Flyway Nights is a monthly speaker series highlighting environmental issues, current research topics in conservation, and natural history of Northern California.
Talks are scheduled at 7 p.m. on the first Thursday of the month from November through April. This year’s events are going virtual, via Zoom.
Pre-registration will be required to receive event link. Flyway Nights is free to Yolo Basin Foundation members and open to the public. A $5 donation is suggested for non-members.
2020-21 Flyway Nights Schedule
Thursday, November 5, 2020 at 7 p.m.
Yolo Basin Foundation Graduate Student Fellowship Recipients
Boosting juvenile salmon survival using the rice fields in the Yolo Bypass – Rachelle Tallman, UC Davis Graduate Group in Ecology
It has been shown that Chinook salmon reared on rice fields have high growth rates due to the warm temperatures and high food concentrations found within these agricultural floodplains. Yet it remains unclear whether these growth rates result in higher survival to the ocean. Rachelle used acoustic telemetry to track juvenile salmon from Sacramento out to the Golden Gate Bridge in order to test whether raising salmon on winter-flooded rice fields had higher survival compared to fish reared in a laboratory (hatchery) setting. Rachelle’s research interests focus on improving fisheries conservation through alternative management strategies and developing a better understanding of how certain ecosystems function.
What do bats eat? Genetic analysis of bat guano – Ann Holmes, M.S. Graduate Group in Ecology & Genomic Variation Lab
As the sun sets on Yolo Bypass, thousands of Mexican free-tailed bats leave their roosts to feed. Scientists and farmers agree that these bats benefit rice and other Sacramento Valley crops by eating moths and other pests. However, the bats usually fly too far and high for us to observe their feeding behavior. Previous observations of bat diet have been limited to guano dissection. This study uses genetics to identify insects eaten by bats. I will describe how four undergraduate student researchers and I sampled bat guano in the summer of 2019 and 2020, how we use genetics to study bat diets, and what we expect to find.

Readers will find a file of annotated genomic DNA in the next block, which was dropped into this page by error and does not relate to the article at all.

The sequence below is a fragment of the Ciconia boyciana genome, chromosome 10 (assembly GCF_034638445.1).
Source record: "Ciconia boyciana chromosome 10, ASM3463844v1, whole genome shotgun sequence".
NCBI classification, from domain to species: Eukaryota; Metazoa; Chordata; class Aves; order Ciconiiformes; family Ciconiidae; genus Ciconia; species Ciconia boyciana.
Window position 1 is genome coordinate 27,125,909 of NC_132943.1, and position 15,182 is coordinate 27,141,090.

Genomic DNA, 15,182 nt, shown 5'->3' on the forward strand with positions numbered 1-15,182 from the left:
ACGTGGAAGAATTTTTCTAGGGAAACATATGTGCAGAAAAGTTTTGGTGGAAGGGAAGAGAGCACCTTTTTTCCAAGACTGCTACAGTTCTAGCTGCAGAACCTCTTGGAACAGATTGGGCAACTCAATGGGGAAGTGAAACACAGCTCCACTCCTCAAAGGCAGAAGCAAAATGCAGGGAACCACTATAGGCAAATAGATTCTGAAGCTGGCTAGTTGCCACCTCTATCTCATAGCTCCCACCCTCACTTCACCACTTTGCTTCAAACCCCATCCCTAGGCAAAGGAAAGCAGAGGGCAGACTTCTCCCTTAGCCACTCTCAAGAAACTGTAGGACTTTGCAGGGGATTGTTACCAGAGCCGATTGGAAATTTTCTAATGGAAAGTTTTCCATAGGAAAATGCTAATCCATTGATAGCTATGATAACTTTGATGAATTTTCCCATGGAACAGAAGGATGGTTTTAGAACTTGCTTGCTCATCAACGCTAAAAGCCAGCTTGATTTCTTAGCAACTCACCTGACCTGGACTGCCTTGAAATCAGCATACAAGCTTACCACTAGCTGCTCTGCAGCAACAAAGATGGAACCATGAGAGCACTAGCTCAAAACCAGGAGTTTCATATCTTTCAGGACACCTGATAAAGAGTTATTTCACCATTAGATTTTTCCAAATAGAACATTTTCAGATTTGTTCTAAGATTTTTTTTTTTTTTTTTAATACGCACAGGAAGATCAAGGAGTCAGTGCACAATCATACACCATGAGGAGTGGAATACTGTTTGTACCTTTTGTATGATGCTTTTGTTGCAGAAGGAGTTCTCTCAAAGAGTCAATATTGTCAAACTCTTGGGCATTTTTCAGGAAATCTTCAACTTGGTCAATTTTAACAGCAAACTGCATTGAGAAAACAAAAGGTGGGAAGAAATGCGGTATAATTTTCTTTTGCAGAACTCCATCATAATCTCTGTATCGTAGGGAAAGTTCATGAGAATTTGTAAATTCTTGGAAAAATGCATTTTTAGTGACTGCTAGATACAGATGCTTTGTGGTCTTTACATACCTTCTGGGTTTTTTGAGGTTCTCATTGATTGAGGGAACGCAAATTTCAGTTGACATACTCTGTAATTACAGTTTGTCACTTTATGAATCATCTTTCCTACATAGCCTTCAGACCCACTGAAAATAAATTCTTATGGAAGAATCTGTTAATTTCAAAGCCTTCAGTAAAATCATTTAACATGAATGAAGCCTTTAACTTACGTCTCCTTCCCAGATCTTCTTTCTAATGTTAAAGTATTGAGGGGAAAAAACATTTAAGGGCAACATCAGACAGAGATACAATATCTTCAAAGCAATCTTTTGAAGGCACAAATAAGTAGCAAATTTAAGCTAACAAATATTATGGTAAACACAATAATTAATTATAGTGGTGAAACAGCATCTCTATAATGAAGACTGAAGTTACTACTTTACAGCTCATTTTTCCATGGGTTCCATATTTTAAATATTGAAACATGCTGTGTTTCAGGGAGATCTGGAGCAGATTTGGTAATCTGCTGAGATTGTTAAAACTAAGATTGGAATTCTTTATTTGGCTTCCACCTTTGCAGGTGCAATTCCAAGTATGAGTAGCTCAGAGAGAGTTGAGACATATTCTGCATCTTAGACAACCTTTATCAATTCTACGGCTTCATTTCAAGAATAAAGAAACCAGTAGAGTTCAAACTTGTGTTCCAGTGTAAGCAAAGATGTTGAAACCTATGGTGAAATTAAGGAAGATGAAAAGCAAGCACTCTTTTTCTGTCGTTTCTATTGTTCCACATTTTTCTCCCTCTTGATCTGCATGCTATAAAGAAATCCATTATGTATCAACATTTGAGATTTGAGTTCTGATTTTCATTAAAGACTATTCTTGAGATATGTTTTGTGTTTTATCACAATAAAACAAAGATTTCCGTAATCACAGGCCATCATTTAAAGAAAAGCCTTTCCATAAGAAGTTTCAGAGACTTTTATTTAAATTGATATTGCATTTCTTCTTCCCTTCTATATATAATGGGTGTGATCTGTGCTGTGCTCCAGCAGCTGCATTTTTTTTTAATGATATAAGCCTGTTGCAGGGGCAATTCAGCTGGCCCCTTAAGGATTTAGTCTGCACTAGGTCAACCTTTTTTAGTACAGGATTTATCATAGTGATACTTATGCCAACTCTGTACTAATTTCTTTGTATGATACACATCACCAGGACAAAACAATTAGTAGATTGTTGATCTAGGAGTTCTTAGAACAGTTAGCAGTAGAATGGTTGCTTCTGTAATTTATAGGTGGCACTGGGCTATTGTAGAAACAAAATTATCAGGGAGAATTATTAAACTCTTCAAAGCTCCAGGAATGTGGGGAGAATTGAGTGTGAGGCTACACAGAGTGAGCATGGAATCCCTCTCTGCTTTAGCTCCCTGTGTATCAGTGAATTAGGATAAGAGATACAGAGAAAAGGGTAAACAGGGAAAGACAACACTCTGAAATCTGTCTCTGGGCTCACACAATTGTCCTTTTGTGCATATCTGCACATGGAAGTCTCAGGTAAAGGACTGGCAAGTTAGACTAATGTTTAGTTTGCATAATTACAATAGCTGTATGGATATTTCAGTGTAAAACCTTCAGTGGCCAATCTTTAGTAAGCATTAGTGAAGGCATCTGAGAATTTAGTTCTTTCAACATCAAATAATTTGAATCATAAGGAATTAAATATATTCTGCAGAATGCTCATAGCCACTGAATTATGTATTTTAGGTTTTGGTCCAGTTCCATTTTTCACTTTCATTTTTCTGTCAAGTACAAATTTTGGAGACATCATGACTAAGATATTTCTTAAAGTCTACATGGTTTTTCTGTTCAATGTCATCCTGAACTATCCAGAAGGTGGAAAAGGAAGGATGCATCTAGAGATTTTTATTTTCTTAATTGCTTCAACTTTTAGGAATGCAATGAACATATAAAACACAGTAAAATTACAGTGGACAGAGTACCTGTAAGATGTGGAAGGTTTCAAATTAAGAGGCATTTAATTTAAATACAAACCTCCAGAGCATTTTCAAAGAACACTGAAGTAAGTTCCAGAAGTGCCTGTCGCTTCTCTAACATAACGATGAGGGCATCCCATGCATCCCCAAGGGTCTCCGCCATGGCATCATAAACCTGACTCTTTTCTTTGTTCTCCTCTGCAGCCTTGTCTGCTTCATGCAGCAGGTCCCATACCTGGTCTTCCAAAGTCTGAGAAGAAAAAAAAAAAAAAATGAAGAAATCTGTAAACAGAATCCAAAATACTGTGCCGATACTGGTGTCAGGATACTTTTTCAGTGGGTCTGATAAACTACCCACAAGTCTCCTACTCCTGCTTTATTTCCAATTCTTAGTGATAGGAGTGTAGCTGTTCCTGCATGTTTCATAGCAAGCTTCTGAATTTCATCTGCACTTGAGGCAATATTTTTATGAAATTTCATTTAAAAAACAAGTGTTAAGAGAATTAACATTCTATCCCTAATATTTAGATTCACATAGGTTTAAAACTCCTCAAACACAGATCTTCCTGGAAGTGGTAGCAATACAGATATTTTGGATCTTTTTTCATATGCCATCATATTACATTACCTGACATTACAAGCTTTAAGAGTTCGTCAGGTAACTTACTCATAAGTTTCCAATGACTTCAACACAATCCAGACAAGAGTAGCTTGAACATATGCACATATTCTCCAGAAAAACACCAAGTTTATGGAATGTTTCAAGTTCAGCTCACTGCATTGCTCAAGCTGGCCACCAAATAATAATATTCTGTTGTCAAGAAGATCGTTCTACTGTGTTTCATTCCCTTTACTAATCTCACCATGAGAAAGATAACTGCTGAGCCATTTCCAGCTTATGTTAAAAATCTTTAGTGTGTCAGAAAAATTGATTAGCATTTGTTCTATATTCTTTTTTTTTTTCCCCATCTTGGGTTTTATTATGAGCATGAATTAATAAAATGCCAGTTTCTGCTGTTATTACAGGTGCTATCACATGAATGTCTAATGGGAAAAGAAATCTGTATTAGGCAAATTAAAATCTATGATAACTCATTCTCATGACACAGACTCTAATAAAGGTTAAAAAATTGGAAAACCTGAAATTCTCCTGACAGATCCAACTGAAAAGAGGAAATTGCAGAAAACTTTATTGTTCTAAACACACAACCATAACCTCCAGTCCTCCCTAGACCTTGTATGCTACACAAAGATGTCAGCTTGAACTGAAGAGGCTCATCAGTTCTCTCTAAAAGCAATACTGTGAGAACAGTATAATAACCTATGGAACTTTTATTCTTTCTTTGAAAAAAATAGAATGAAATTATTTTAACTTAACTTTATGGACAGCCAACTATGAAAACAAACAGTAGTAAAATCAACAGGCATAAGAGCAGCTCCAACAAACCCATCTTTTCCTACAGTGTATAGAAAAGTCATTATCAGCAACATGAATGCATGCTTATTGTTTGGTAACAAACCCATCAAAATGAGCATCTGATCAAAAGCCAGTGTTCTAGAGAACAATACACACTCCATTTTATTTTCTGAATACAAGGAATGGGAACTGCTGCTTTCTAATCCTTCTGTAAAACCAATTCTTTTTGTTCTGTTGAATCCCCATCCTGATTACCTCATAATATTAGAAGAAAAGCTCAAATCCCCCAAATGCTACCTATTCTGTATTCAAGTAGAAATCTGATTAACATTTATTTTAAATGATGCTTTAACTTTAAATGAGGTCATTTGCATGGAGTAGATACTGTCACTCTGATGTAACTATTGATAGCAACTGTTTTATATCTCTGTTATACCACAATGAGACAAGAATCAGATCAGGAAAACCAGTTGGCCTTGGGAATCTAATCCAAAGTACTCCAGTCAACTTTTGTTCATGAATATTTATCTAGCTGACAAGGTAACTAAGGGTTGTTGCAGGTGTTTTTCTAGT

Thursday, December 3, 2020 at 7 p.m.
Peaks, Valleys, and Farms: Insights into the complex heritage of Western red foxes
Sophie Preckler-Quisquater, UC Davis Mammalian Ecology and Conservation Unit
The Sacramento Valley red fox (SVRF, Vulpes vulpes patwin) is endemic to the northern Central Valley of California. It is considered a State Species of Greatest Conservation Need due to its decline in abundance from historical levels and restricted distribution. While its closest relative, the Sierra Nevada red fox (Vulpes vulpes necator) occupies high elevation, subalpine habitat, the Sacramento Valley red fox appears to be uniquely adapted to the semi-arid, lowland region that is its namesake. Along with habitat loss, hybridization with nonnative red foxes of fur-farm origin has been identified as a threat to the genetic integrity of the Sacramento Valley red fox along the southern edge of its range. Sophie uses a combination of traditional wildlife monitoring techniques and “next-generation” genomic tools to characterize the ecology and evolution of this endemic subspecies, and address the potential consequences of continued hybridization with the nonnative red population.
Thursday, January 7, 2021 at 7 p.m.
Current Status of the Yolo Bypass Wildlife Area
Joe Hobbs, Yolo Bypass Wildlife Area Manager
Are you up to date with all the changes in the Yolo Bypass Wildlife Area? Wondering about the new pipes, pumps and bridges? Joe Hobbs will fill us in with the updates about the exciting projects as part of the Yolo Bypass Wildlife Area Habitat and Drainage Improvement Project!